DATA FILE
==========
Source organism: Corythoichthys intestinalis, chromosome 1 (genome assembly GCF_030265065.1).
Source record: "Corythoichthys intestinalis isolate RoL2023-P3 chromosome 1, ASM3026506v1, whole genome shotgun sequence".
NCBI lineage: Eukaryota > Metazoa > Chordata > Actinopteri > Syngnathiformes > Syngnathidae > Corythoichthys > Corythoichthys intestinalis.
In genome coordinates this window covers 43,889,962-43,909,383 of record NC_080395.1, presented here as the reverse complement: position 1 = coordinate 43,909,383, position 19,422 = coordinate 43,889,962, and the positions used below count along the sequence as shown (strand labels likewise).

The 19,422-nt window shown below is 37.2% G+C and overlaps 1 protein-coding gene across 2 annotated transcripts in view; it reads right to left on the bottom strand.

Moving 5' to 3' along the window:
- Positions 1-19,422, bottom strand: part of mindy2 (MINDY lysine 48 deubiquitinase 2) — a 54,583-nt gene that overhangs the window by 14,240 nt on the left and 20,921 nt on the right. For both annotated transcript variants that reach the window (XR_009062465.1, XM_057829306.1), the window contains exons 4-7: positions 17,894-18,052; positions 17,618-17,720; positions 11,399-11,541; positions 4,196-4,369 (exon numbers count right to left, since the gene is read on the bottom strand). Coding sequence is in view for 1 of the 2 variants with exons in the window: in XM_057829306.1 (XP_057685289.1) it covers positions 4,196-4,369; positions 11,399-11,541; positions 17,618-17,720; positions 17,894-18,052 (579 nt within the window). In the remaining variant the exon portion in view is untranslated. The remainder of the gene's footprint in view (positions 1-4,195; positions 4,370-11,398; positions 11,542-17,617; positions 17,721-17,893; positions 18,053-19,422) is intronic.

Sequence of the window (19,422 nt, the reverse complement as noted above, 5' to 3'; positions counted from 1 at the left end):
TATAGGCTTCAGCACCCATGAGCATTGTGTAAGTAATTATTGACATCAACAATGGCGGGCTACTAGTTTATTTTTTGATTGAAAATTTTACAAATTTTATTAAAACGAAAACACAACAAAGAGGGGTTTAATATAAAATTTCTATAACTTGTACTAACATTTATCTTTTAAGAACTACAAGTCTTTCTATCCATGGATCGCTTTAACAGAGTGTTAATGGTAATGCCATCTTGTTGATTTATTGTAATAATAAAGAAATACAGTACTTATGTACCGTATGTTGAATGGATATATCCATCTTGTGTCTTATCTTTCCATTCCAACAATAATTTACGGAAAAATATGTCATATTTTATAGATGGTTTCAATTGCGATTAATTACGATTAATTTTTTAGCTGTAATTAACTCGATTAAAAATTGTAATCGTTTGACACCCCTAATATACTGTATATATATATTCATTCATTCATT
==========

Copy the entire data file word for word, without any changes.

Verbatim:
Source organism: Corythoichthys intestinalis, chromosome 1 (genome assembly GCF_030265065.1).
Source record: "Corythoichthys intestinalis isolate RoL2023-P3 chromosome 1, ASM3026506v1, whole genome shotgun sequence".
NCBI lineage: Eukaryota > Metazoa > Chordata > Actinopteri > Syngnathiformes > Syngnathidae > Corythoichthys > Corythoichthys intestinalis.
In genome coordinates this window covers 43,889,962-43,909,383 of record NC_080395.1, presented here as the reverse complement: position 1 = coordinate 43,909,383, position 19,422 = coordinate 43,889,962, and the positions used below count along the sequence as shown (strand labels likewise).

The 19,422-nt window shown below is 37.2% G+C and overlaps 1 protein-coding gene across 2 annotated transcripts in view; it reads right to left on the bottom strand.

Moving 5' to 3' along the window:
- Positions 1-19,422, bottom strand: part of mindy2 (MINDY lysine 48 deubiquitinase 2) — a 54,583-nt gene that overhangs the window by 14,240 nt on the left and 20,921 nt on the right. For both annotated transcript variants that reach the window (XR_009062465.1, XM_057829306.1), the window contains exons 4-7: positions 17,894-18,052; positions 17,618-17,720; positions 11,399-11,541; positions 4,196-4,369 (exon numbers count right to left, since the gene is read on the bottom strand). Coding sequence is in view for 1 of the 2 variants with exons in the window: in XM_057829306.1 (XP_057685289.1) it covers positions 4,196-4,369; positions 11,399-11,541; positions 17,618-17,720; positions 17,894-18,052 (579 nt within the window). In the remaining variant the exon portion in view is untranslated. The remainder of the gene's footprint in view (positions 1-4,195; positions 4,370-11,398; positions 11,542-17,617; positions 17,721-17,893; positions 18,053-19,422) is intronic.

Sequence of the window (19,422 nt, the reverse complement as noted above, 5' to 3'; positions counted from 1 at the left end):
TATAGGCTTCAGCACCCATGAGCATTGTGTAAGTAATTATTGACATCAACAATGGCGGGCTACTAGTTTATTTTTTGATTGAAAATTTTACAAATTTTATTAAAACGAAAACACAACAAAGAGGGGTTTAATATAAAATTTCTATAACTTGTACTAACATTTATCTTTTAAGAACTACAAGTCTTTCTATCCATGGATCGCTTTAACAGAGTGTTAATGGTAATGCCATCTTGTTGATTTATTGTAATAATAAAGAAATACAGTACTTATGTACCGTATGTTGAATGGATATATCCATCTTGTGTCTTATCTTTCCATTCCAACAATAATTTACGGAAAAATATGTCATATTTTATAGATGGTTTCAATTGCGATTAATTACGATTAATTTTTTAGCTGTAATTAACTCGATTAAAAATTGTAATCGTTTGACACCCCTAATATACTGTATATATATATTCATTCATTCATT